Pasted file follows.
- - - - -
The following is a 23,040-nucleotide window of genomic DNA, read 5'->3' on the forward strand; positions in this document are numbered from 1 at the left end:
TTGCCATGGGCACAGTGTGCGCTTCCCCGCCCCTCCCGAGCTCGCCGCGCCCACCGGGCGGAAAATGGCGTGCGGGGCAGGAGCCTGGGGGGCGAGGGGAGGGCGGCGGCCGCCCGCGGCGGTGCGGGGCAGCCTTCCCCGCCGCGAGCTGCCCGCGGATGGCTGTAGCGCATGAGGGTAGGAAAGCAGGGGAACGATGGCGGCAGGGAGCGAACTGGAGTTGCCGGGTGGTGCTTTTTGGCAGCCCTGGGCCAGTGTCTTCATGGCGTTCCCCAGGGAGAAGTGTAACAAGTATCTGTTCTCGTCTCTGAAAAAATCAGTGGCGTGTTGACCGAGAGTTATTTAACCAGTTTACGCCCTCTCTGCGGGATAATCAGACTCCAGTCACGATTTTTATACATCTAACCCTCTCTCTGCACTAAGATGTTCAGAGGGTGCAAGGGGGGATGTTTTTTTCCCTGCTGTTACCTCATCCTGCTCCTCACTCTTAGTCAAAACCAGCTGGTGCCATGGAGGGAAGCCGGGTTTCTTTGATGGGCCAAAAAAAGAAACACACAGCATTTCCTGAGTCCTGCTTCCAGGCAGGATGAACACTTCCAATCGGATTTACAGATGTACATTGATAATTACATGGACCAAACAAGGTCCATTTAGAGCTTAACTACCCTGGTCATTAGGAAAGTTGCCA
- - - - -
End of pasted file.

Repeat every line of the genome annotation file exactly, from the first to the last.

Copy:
The following is a 23,040-nucleotide window of genomic DNA, read 5'->3' on the forward strand; positions in this document are numbered from 1 at the left end:
TTGCCATGGGCACAGTGTGCGCTTCCCCGCCCCTCCCGAGCTCGCCGCGCCCACCGGGCGGAAAATGGCGTGCGGGGCAGGAGCCTGGGGGGCGAGGGGAGGGCGGCGGCCGCCCGCGGCGGTGCGGGGCAGCCTTCCCCGCCGCGAGCTGCCCGCGGATGGCTGTAGCGCATGAGGGTAGGAAAGCAGGGGAACGATGGCGGCAGGGAGCGAACTGGAGTTGCCGGGTGGTGCTTTTTGGCAGCCCTGGGCCAGTGTCTTCATGGCGTTCCCCAGGGAGAAGTGTAACAAGTATCTGTTCTCGTCTCTGAAAAAATCAGTGGCGTGTTGACCGAGAGTTATTTAACCAGTTTACGCCCTCTCTGCGGGATAATCAGACTCCAGTCACGATTTTTATACATCTAACCCTCTCTCTGCACTAAGATGTTCAGAGGGTGCAAGGGGGGATGTTTTTTTCCCTGCTGTTACCTCATCCTGCTCCTCACTCTTAGTCAAAACCAGCTGGTGCCATGGAGGGAAGCCGGGTTTCTTTGATGGGCCAAAAAAAGAAACACACAGCATTTCCTGAGTCCTGCTTCCAGGCAGGATGAACACTTCCAATCGGATTTACAGATGTACATTGATAATTACATGGACCAAACAAGGTCCATTTAGAGCTTAACTACCCTGGTCATTAGGAAAGTTGCCA